Artful coexistence and the virtue of design furniture
“Synergy” is one of Koreans’ most beloved business terms and is used by Korean chief executives so frequently that they sometimes misuse it just for good effect.
Some may feel uneasy hearing the word used in the art world. But it is what first comes to mind when viewing the “Virtue of Design Furniture” exhibition.
The show started yesterday at Hakgojae, a gallery in the art zone east of Gyeongbok Palace in central Seoul.
British designer James Irvine’s bookshelf “Casino” (2008) is set against the wall with four pieces of chaekgado, a genre of Korea’s Joseon-period (1392-1910) still-life paintings, that depict books and luxurious stationery.
Not only in theme but also in rough composition, the bookshelf by the British contemporary designer and the paintings by anonymous Joseon painters are strangely similar to each other.
The tall bookshelf has Mondrian-like grids, while the piled-up books in the paintings form a fairly similar grid.
This artful coexistence is also true for “Negatif No. 11” (2010), a piece by French sculptor and light artist Francois Morellet, and “Divided Sideboard #2” (2007), a furniture piece by Swedish design team “Front Design.”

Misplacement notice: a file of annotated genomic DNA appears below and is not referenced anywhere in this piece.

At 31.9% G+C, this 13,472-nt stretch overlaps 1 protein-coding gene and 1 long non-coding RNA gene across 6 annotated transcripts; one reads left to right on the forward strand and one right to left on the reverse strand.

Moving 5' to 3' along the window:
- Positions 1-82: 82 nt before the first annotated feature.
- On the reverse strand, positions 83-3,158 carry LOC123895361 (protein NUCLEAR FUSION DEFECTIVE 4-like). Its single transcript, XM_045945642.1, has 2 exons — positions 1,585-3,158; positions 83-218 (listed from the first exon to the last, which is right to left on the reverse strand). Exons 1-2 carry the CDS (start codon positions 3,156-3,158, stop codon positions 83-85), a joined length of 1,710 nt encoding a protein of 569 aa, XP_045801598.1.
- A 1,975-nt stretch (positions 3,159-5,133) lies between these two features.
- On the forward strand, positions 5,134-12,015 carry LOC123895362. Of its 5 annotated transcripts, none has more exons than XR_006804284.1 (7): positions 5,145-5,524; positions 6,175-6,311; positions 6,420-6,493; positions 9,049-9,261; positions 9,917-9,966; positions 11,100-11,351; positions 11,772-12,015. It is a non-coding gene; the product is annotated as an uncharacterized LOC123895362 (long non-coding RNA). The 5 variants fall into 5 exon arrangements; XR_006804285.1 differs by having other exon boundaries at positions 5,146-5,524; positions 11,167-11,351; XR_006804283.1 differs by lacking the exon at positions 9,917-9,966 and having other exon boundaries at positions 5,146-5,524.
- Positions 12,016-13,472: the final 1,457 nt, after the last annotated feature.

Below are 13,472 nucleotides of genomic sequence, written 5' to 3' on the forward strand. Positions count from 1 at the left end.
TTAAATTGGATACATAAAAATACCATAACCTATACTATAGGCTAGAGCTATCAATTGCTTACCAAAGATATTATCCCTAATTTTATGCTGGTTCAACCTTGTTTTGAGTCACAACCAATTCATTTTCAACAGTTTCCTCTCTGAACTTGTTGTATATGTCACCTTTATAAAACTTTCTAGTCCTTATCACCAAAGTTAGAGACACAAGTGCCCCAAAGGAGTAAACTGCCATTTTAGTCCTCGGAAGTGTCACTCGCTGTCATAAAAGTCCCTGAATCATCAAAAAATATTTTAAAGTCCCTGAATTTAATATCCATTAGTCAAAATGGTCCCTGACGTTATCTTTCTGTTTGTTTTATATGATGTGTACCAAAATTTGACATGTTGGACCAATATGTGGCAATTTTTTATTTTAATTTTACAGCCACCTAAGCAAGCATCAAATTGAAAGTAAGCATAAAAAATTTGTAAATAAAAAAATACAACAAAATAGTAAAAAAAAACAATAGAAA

The work by Morellet consists of a canvas on wood painted with black acrylic and tilted at a 45-degree angle with white neon tubes.
“By tilting the simple monochrome canvas, the artist transforms a still and stable image into a dynamic and unstable one,” explained Kim Han-deul, a curator at Hakgojae.
“The sideboard by Front Design, inspired by magic performances, also has a monochrome color and simple design, but the dynamic image at the same time with the top drawer looking like it is floating in the air,” she said.
Front Design is a design group composed of three young female artists based in Stockholm: Sofia Lagerkvist, Charlotte von der Lancken and Anna Lindren.
The team is well known for “Sketch Furniture,” the results of design combined with performance. In the design process, they make free hand sketches in the air and the pen strokes are recorded with motion-capture techniques and become 3-D digital files. Then, these are materialized through rapid prototyping techniques into real pieces of furniture.
In another corner, Ganghwa Bandagi, or a big wooden chest made on Ganghwa Island in Incheon in the late Joseon period, is displayed with a small oil painting by German artist Tim Eitel. The calm atmosphere of the chest, with its simple design and valuable high-quality pine, goes well with that of the painting in which details and backgrounds have been intentionally omitted.
The show features six furniture pieces, three lighting pieces, nine antique pieces and six paintings in total.
“To broaden the range of art collectors, we are holding design exhibitions,” said Woo Chan-kyu, president of the gallery.
The show runs through Mar 20. Admission is free. Hours are 10 a.m. to 7 p.m. Tuesdays to Saturdays and to 6 p.m. on Sundays. Go to Anguk Station, line No. 3, exit 2, and walk for 10 minutes. Visit www.hakgojae.com or call (02) 720-1524~6.
By Moon So-young [email@example.com]